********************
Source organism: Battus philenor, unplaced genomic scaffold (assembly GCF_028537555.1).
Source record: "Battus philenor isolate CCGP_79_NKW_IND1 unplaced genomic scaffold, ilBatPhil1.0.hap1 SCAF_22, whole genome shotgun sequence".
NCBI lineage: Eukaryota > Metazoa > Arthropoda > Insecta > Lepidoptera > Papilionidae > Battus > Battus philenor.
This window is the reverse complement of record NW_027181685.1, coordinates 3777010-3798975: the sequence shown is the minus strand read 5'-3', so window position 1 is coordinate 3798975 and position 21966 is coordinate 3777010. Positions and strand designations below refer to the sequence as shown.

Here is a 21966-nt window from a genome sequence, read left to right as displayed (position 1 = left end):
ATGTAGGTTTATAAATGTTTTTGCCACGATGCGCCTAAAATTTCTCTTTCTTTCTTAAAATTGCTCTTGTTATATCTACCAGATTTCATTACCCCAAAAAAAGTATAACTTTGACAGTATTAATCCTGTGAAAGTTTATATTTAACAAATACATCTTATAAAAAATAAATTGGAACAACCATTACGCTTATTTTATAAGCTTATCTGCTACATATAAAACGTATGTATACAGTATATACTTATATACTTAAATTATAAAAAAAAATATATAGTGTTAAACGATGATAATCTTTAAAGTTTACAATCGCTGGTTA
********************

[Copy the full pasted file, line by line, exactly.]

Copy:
Source organism: Battus philenor, unplaced genomic scaffold (assembly GCF_028537555.1).
Source record: "Battus philenor isolate CCGP_79_NKW_IND1 unplaced genomic scaffold, ilBatPhil1.0.hap1 SCAF_22, whole genome shotgun sequence".
NCBI lineage: Eukaryota > Metazoa > Arthropoda > Insecta > Lepidoptera > Papilionidae > Battus > Battus philenor.
This window is the reverse complement of record NW_027181685.1, coordinates 3777010-3798975: the sequence shown is the minus strand read 5'-3', so window position 1 is coordinate 3798975 and position 21966 is coordinate 3777010. Positions and strand designations below refer to the sequence as shown.

Here is a 21966-nt window from a genome sequence, read left to right as displayed (position 1 = left end):
ATGTAGGTTTATAAATGTTTTTGCCACGATGCGCCTAAAATTTCTCTTTCTTTCTTAAAATTGCTCTTGTTATATCTACCAGATTTCATTACCCCAAAAAAAGTATAACTTTGACAGTATTAATCCTGTGAAAGTTTATATTTAACAAATACATCTTATAAAAAATAAATTGGAACAACCATTACGCTTATTTTATAAGCTTATCTGCTACATATAAAACGTATGTATACAGTATATACTTATATACTTAAATTATAAAAAAAAATATATAGTGTTAAACGATGATAATCTTTAAAGTTTACAATCGCTGGTTA